I'd like to tell you about the thunderstorms that came through yesterday, but I'm not sure I can describe them. The first one came through when my mother and I were working in my yard. I have a big yard, which is both a blessing and a burden, and my mom helps me tackle projects that overwhelm me. We were moving rocks and cutting back brush and Lila was rolling on her back like a happy otter as the sky rumbled and gurgled. After half an hour or so the rumbles were louder, urgent, and we started seeing bolts of lightning. I counted beats. It's a mile away, moving faster. The sky turned that black-blue-grey color, darker than a battleship, and you could see pulses of lightning everywhere. It's half a mile away. We picked up our things and raced into the house and the sky opened up, with the kind of hard sudden rain that leaves a sheet of water 1/2" on the pavement because there's not time for it to drain away.
It lasted maybe 10 minutes and then the sun came out and the rain started to evaporate. I went online and checked the radar, because I was race committee for an evening race a few hours later. There was a line of thunderstorms over New Hampshire, moving east, probably hitting right when it would be time to start the race. You can't tell, though, where and when a storm might hit, so I headed down to the club anyway. When I got there the sky over Basket Island was dark and rumbly, but it was relatively clear. You could see a big pile of dark clouds to the west, though.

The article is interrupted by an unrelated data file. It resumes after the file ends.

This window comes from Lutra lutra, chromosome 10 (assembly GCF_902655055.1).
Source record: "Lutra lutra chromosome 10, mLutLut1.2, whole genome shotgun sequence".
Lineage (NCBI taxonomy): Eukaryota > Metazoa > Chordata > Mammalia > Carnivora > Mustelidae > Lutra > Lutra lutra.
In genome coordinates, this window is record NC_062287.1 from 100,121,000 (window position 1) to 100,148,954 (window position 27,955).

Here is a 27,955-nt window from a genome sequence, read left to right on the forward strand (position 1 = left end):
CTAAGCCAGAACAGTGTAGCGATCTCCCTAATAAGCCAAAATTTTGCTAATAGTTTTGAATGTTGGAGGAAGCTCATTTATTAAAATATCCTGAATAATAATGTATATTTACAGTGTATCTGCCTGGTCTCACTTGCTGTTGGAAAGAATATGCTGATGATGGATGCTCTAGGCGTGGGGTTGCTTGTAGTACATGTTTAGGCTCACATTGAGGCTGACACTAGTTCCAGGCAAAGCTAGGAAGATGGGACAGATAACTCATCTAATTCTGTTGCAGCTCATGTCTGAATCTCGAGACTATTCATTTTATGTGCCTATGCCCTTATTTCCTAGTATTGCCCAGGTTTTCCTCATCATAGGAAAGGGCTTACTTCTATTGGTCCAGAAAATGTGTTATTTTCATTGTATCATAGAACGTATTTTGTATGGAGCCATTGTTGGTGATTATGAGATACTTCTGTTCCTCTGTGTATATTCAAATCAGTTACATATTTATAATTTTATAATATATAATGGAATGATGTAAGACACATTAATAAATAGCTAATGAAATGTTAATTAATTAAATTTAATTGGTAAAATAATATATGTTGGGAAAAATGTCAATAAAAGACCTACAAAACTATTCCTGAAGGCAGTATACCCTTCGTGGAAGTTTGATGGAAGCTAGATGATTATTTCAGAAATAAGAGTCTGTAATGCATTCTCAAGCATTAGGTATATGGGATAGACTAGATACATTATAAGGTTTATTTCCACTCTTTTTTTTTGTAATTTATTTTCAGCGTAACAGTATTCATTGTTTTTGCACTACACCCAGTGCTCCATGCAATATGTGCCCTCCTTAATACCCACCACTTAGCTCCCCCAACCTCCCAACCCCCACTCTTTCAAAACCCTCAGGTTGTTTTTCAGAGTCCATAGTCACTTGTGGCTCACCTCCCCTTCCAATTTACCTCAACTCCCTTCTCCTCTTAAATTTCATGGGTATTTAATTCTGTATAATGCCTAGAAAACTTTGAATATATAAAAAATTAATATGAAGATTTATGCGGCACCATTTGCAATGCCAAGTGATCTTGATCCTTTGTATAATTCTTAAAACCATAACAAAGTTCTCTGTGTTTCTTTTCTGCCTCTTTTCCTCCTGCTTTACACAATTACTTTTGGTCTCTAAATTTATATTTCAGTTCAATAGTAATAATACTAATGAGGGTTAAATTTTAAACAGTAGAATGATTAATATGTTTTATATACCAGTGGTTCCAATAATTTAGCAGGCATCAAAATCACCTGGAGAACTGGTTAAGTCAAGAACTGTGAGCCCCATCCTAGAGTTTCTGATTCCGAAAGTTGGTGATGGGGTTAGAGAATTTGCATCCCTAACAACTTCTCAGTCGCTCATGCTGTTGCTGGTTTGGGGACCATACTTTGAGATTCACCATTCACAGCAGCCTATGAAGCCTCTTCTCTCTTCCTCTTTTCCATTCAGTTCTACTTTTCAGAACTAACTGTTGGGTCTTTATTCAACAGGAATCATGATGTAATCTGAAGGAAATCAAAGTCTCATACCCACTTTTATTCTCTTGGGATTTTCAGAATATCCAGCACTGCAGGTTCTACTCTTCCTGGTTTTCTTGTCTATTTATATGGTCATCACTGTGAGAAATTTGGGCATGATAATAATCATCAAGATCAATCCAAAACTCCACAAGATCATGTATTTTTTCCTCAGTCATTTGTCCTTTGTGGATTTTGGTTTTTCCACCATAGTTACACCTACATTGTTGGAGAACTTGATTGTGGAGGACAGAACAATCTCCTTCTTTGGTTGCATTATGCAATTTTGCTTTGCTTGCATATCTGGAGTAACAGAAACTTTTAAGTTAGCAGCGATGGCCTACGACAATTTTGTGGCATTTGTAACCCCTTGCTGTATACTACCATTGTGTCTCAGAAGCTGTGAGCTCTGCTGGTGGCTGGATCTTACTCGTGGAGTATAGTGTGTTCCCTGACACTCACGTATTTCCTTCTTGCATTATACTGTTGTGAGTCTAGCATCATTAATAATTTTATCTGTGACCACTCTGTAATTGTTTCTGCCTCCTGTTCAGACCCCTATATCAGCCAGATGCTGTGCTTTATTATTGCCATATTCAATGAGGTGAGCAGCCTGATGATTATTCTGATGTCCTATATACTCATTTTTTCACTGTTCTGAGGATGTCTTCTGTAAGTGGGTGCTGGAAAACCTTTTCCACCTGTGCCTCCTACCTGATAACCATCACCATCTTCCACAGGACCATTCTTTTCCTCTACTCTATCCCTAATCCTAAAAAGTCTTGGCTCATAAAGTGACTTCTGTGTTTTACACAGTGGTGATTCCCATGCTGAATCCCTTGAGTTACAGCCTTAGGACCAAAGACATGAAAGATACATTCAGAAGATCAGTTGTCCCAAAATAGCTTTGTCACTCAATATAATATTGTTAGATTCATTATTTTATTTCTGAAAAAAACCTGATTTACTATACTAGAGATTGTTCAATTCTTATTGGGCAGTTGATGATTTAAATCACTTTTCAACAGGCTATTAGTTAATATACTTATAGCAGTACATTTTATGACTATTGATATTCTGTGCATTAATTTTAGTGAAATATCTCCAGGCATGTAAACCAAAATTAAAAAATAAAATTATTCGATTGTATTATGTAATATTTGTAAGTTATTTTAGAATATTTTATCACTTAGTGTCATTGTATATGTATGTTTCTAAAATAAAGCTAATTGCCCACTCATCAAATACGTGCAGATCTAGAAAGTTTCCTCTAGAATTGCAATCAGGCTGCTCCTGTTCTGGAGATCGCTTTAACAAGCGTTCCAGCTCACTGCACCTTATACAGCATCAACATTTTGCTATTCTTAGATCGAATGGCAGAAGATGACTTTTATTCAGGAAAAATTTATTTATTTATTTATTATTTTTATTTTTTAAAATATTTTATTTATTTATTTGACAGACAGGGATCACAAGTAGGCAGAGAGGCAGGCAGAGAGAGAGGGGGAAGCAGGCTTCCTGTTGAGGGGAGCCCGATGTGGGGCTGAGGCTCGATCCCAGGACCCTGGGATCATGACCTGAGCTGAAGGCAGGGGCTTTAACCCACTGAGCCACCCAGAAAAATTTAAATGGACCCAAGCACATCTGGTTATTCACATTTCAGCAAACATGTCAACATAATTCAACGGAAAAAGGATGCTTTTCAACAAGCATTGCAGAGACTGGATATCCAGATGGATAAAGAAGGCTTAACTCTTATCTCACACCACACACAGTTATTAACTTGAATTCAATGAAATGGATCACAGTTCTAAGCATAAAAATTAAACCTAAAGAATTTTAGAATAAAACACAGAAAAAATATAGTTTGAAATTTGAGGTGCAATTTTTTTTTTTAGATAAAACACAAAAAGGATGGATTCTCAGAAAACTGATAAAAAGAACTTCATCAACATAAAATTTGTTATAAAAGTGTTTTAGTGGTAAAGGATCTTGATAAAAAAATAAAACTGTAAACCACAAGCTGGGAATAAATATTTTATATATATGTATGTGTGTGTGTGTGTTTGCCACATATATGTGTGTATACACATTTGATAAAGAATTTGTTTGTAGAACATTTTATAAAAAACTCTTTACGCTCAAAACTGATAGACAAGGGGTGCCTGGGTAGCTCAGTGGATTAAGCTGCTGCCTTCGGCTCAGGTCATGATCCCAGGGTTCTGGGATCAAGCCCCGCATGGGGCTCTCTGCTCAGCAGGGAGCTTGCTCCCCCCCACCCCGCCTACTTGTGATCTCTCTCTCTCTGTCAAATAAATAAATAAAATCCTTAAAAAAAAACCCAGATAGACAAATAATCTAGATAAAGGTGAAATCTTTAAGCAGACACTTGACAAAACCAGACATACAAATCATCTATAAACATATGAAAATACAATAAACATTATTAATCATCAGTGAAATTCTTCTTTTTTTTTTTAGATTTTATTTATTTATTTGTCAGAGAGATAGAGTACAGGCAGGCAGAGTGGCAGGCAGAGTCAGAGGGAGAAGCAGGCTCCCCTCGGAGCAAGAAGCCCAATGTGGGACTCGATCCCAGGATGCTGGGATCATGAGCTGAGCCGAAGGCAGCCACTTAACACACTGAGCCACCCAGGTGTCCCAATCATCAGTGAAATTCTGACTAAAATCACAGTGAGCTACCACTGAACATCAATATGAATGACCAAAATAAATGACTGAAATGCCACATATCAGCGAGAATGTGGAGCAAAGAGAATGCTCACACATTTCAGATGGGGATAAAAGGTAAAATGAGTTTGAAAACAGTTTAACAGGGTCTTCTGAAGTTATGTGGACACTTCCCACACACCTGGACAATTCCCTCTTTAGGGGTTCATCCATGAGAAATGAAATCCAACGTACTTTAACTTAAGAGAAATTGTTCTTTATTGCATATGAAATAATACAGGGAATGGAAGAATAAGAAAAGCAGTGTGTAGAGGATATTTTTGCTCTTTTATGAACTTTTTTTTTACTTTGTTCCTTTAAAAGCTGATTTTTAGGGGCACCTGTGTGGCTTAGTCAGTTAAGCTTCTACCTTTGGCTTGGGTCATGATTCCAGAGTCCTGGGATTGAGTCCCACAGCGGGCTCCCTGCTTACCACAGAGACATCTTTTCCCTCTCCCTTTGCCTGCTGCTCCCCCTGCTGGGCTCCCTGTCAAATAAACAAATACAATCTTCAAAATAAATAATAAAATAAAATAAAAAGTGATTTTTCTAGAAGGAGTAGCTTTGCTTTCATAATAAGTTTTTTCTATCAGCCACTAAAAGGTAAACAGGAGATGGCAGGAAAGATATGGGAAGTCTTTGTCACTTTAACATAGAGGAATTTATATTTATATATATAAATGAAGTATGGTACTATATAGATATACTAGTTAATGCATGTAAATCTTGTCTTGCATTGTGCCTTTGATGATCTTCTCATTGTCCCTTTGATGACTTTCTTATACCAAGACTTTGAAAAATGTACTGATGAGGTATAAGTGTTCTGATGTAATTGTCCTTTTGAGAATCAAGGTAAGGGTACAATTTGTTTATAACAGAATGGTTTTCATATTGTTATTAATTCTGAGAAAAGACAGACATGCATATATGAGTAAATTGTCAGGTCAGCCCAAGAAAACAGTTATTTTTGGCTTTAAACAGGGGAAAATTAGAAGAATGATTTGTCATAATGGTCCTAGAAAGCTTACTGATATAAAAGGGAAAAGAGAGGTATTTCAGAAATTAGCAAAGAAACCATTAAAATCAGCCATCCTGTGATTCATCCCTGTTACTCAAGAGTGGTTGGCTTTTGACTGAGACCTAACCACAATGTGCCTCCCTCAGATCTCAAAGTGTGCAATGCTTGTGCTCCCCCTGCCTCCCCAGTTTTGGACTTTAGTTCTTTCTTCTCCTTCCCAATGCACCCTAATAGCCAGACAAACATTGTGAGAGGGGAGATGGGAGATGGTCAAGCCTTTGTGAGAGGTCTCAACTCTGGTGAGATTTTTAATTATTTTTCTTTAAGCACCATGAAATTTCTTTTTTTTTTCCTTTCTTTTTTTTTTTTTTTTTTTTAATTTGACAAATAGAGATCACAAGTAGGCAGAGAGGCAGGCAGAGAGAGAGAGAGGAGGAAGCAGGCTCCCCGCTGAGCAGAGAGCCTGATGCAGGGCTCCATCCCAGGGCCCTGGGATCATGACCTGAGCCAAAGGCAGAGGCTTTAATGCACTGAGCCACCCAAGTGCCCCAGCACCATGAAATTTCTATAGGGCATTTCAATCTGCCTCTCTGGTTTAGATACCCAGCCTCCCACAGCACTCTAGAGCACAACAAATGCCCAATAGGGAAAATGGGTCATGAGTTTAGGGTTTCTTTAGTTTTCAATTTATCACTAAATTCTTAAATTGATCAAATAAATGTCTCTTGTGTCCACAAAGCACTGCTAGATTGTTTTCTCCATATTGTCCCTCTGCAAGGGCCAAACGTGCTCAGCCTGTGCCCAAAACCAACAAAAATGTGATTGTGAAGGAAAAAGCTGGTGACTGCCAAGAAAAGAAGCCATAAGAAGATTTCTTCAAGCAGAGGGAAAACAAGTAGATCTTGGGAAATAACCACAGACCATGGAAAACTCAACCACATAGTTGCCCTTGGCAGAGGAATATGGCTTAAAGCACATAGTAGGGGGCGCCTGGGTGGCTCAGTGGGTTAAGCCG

The racers were assembled on the porch, speculating. Are you going to cancel it? I said, 60% chance we're cancelling. But after it comes through it might be clear and so I may just postpone. I had a few people with me who were beginners and were there to learn how to run races, so we went down to the dock and I showed them how to hook up the shapes and how to operate the gun. We reviewed the starting sequence. I told them what it meant to postpone, and showed them the Answering Pennant. I told them what it meant to abandon a race and showed them the N flag and the A flag. The sky got even darker, like night, and we brought the flags and the gun and a box of shells up to the porch.
Someone on my crew had brought shrimp. I'd brought carrots and hummous, and rum. We drank rum and tonics and watched the sky change. It turned an eerie green-grey over Handy Boat and then the rain took over. Thunder and lightning everywhere, and a downpour of rain slapping loud and hard on the roof and the ground. It lasted ten or twenty minutes, and then calmed into a lighter rain. At six o'clock, I headed down to the big flagpole and while one of my crew loaded and fired the shotgun three times, I raised N over A up the pole.
We stayed on the porch for an hour or so, drinking cocktails and telling stories. A full rainbow appeared, stretching from Clapboard over to Sturdivant. The clouds and rain kept moving east, and from the west the light of the setting sun lit up the white hulls of the boats in the anchorage so they glowed against the grey sky and water. That's my favorite time of night, when the setting sun hits the boats and they pop with a kind of bright vividness that seems almost unreal.